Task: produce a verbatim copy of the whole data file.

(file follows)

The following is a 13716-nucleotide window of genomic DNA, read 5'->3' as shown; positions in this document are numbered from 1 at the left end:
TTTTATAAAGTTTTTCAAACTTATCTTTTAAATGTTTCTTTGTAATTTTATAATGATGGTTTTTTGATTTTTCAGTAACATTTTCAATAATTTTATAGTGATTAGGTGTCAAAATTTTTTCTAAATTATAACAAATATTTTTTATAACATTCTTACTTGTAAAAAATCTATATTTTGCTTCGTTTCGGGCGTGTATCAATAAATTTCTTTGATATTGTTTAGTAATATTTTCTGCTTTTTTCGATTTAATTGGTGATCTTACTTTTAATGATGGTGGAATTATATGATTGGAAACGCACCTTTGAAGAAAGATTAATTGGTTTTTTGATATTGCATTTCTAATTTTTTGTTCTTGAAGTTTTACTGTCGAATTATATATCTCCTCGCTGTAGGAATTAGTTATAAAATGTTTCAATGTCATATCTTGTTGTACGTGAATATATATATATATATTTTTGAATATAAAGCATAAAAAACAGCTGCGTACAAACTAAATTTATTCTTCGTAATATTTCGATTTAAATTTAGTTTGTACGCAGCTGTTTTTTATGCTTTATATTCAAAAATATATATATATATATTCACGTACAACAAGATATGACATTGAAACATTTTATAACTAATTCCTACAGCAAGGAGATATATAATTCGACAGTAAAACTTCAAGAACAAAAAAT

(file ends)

The following is a 13716-nucleotide window of genomic DNA, read 5'->3' as shown; positions in this document are numbered from 1 at the left end:
TTTTATAAAGTTTTTCAAACTTATCTTTTAAATGTTTCTTTGTAATTTTATAATGATGGTTTTTTGATTTTTCAGTAACATTTTCAATAATTTTATAGTGATTAGGTGTCAAAATTTTTTCTAAATTATAACAAATATTTTTTATAACATTCTTACTTGTAAAAAATCTATATTTTGCTTCGTTTCGGGCGTGTATCAATAAATTTCTTTGATATTGTTTAGTAATATTTTCTGCTTTTTTCGATTTAATTGGTGATCTTACTTTTAATGATGGTGGAATTATATGATTGGAAACGCACCTTTGAAGAAAGATTAATTGGTTTTTTGATATTGCATTTCTAATTTTTTGTTCTTGAAGTTTTACTGTCGAATTATATATCTCCTCGCTGTAGGAATTAGTTATAAAATGTTTCAATGTCATATCTTGTTGTACGTGAATATATATATATATATTTTTGAATATAAAGCATAAAAAACAGCTGCGTACAAACTAAATTTATTCTTCGTAATATTTCGATTTAAATTTAGTTTGTACGCAGCTGTTTTTTATGCTTTATATTCAAAAATATATATATATATATTCACGTACAACAAGATATGACATTGAAACATTTTATAACTAATTCCTACAGCAAGGAGATATATAATTCGACAGTAAAACTTCAAGAACAAAAAAT